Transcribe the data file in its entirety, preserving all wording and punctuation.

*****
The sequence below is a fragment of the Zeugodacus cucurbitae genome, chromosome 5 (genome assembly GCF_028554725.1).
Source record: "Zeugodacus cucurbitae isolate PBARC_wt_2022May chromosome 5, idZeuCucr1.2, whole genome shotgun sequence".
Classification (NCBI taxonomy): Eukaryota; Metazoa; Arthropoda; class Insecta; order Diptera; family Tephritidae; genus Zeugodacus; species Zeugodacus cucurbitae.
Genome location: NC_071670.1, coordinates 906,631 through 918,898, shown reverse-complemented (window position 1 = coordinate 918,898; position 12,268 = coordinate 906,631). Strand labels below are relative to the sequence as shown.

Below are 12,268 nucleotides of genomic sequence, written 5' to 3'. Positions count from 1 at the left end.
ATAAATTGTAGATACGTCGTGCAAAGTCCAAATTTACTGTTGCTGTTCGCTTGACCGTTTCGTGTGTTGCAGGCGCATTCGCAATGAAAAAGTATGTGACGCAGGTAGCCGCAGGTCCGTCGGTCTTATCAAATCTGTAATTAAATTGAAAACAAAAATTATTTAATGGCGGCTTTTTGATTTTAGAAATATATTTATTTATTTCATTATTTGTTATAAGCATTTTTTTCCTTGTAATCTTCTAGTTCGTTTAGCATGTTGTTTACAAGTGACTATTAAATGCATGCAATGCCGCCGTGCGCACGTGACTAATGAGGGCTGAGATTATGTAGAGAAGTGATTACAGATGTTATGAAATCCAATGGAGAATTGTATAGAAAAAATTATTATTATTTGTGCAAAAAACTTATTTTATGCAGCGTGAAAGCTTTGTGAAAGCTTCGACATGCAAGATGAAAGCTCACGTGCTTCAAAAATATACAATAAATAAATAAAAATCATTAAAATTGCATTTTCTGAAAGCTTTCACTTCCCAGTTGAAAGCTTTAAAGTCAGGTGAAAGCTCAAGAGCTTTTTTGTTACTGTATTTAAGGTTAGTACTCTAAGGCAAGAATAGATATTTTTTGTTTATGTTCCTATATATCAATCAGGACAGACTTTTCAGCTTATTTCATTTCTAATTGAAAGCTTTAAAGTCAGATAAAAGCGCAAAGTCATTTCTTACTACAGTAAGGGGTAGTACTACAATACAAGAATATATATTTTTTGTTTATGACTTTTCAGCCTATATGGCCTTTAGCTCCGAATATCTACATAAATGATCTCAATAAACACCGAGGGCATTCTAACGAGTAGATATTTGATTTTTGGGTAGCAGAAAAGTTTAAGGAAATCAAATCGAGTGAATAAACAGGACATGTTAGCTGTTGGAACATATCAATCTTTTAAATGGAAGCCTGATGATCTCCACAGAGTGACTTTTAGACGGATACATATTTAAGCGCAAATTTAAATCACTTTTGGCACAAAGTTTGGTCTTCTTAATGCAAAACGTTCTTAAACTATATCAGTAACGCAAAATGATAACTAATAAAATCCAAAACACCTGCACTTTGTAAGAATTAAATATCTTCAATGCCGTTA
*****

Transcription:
The sequence below is a fragment of the Zeugodacus cucurbitae genome, chromosome 5 (genome assembly GCF_028554725.1).
Source record: "Zeugodacus cucurbitae isolate PBARC_wt_2022May chromosome 5, idZeuCucr1.2, whole genome shotgun sequence".
Classification (NCBI taxonomy): Eukaryota; Metazoa; Arthropoda; class Insecta; order Diptera; family Tephritidae; genus Zeugodacus; species Zeugodacus cucurbitae.
Genome location: NC_071670.1, coordinates 906,631 through 918,898, shown reverse-complemented (window position 1 = coordinate 918,898; position 12,268 = coordinate 906,631). Strand labels below are relative to the sequence as shown.

Below are 12,268 nucleotides of genomic sequence, written 5' to 3'. Positions count from 1 at the left end.
ATAAATTGTAGATACGTCGTGCAAAGTCCAAATTTACTGTTGCTGTTCGCTTGACCGTTTCGTGTGTTGCAGGCGCATTCGCAATGAAAAAGTATGTGACGCAGGTAGCCGCAGGTCCGTCGGTCTTATCAAATCTGTAATTAAATTGAAAACAAAAATTATTTAATGGCGGCTTTTTGATTTTAGAAATATATTTATTTATTTCATTATTTGTTATAAGCATTTTTTTCCTTGTAATCTTCTAGTTCGTTTAGCATGTTGTTTACAAGTGACTATTAAATGCATGCAATGCCGCCGTGCGCACGTGACTAATGAGGGCTGAGATTATGTAGAGAAGTGATTACAGATGTTATGAAATCCAATGGAGAATTGTATAGAAAAAATTATTATTATTTGTGCAAAAAACTTATTTTATGCAGCGTGAAAGCTTTGTGAAAGCTTCGACATGCAAGATGAAAGCTCACGTGCTTCAAAAATATACAATAAATAAATAAAAATCATTAAAATTGCATTTTCTGAAAGCTTTCACTTCCCAGTTGAAAGCTTTAAAGTCAGGTGAAAGCTCAAGAGCTTTTTTGTTACTGTATTTAAGGTTAGTACTCTAAGGCAAGAATAGATATTTTTTGTTTATGTTCCTATATATCAATCAGGACAGACTTTTCAGCTTATTTCATTTCTAATTGAAAGCTTTAAAGTCAGATAAAAGCGCAAAGTCATTTCTTACTACAGTAAGGGGTAGTACTACAATACAAGAATATATATTTTTTGTTTATGACTTTTCAGCCTATATGGCCTTTAGCTCCGAATATCTACATAAATGATCTCAATAAACACCGAGGGCATTCTAACGAGTAGATATTTGATTTTTGGGTAGCAGAAAAGTTTAAGGAAATCAAATCGAGTGAATAAACAGGACATGTTAGCTGTTGGAACATATCAATCTTTTAAATGGAAGCCTGATGATCTCCACAGAGTGACTTTTAGACGGATACATATTTAAGCGCAAATTTAAATCACTTTTGGCACAAAGTTTGGTCTTCTTAATGCAAAACGTTCTTAAACTATATCAGTAACGCAAAATGATAACTAATAAAATCCAAAACACCTGCACTTTGTAAGAATTAAATATCTTCAATGCCGTTA